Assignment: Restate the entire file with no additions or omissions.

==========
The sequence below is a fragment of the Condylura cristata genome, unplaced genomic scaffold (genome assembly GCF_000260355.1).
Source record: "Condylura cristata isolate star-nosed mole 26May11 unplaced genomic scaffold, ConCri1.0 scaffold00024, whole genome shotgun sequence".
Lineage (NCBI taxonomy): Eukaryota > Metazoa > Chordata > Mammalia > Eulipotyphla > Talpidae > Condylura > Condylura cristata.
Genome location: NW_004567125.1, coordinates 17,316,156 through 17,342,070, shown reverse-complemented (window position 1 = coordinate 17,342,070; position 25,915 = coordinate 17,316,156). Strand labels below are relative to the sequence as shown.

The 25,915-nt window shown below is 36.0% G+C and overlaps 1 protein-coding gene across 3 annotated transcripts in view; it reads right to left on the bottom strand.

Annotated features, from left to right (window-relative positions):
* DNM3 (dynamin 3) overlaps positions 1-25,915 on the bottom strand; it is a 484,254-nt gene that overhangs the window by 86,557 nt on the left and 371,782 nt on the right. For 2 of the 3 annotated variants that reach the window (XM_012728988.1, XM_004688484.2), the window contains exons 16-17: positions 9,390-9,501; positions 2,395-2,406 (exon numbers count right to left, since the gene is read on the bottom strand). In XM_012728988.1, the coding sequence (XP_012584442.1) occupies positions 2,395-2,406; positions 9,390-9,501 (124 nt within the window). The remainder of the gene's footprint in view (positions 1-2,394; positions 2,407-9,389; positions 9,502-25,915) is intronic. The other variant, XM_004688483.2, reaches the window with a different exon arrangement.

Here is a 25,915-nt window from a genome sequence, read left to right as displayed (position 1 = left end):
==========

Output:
The sequence below is a fragment of the Condylura cristata genome, unplaced genomic scaffold (genome assembly GCF_000260355.1).
Source record: "Condylura cristata isolate star-nosed mole 26May11 unplaced genomic scaffold, ConCri1.0 scaffold00024, whole genome shotgun sequence".
Lineage (NCBI taxonomy): Eukaryota > Metazoa > Chordata > Mammalia > Eulipotyphla > Talpidae > Condylura > Condylura cristata.
Genome location: NW_004567125.1, coordinates 17,316,156 through 17,342,070, shown reverse-complemented (window position 1 = coordinate 17,342,070; position 25,915 = coordinate 17,316,156). Strand labels below are relative to the sequence as shown.

The 25,915-nt window shown below is 36.0% G+C and overlaps 1 protein-coding gene across 3 annotated transcripts in view; it reads right to left on the bottom strand.

Annotated features, from left to right (window-relative positions):
* DNM3 (dynamin 3) overlaps positions 1-25,915 on the bottom strand; it is a 484,254-nt gene that overhangs the window by 86,557 nt on the left and 371,782 nt on the right. For 2 of the 3 annotated variants that reach the window (XM_012728988.1, XM_004688484.2), the window contains exons 16-17: positions 9,390-9,501; positions 2,395-2,406 (exon numbers count right to left, since the gene is read on the bottom strand). In XM_012728988.1, the coding sequence (XP_012584442.1) occupies positions 2,395-2,406; positions 9,390-9,501 (124 nt within the window). The remainder of the gene's footprint in view (positions 1-2,394; positions 2,407-9,389; positions 9,502-25,915) is intronic. The other variant, XM_004688483.2, reaches the window with a different exon arrangement.

Here is a 25,915-nt window from a genome sequence, read left to right as displayed (position 1 = left end):